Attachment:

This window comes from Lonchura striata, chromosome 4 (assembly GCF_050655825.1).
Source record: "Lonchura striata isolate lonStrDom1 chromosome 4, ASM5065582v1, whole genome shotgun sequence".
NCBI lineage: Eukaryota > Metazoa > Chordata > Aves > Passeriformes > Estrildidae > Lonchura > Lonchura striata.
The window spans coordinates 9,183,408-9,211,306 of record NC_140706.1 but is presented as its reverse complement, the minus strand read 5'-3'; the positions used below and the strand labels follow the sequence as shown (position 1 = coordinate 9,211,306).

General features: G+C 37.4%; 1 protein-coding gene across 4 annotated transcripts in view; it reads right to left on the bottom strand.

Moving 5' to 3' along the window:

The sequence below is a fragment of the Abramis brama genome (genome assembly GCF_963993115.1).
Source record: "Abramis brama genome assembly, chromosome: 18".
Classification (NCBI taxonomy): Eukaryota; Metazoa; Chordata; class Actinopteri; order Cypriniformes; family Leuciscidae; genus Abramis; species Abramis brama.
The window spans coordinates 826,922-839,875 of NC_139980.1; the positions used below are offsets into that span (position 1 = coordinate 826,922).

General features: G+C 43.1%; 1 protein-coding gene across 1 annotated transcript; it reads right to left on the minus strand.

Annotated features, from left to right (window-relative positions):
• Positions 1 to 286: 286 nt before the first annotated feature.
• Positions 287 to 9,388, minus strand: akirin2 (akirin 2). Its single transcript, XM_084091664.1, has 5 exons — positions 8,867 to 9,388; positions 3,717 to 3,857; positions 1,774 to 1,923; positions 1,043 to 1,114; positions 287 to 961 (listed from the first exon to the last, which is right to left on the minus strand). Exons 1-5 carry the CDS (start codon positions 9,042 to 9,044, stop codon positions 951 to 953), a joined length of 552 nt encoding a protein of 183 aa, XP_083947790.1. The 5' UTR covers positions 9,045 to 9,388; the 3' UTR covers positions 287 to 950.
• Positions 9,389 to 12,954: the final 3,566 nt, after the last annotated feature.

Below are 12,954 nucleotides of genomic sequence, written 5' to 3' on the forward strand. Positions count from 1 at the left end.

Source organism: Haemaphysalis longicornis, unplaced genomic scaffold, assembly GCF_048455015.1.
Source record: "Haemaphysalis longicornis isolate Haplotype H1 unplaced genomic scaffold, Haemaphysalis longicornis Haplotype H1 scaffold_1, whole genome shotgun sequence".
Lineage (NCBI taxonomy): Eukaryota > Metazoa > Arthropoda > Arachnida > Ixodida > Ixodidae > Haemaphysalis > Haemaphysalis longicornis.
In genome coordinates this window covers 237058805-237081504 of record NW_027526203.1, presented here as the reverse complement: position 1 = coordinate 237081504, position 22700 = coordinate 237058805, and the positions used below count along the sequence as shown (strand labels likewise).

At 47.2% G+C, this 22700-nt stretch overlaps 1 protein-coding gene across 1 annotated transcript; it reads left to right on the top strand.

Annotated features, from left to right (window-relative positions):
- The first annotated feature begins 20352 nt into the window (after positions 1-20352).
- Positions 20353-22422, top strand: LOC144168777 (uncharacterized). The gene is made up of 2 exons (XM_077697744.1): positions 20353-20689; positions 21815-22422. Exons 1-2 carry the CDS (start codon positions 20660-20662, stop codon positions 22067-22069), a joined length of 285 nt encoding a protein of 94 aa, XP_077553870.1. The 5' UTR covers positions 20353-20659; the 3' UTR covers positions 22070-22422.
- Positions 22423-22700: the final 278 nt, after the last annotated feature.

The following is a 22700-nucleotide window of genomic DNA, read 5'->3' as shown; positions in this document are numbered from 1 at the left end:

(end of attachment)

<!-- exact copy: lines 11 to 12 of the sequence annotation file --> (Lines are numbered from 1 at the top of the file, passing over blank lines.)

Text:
General features: G+C 43.1%; 1 protein-coding gene across 1 annotated transcript; it reads right to left on the minus strand.

Annotated features, from left to right (window-relative positions):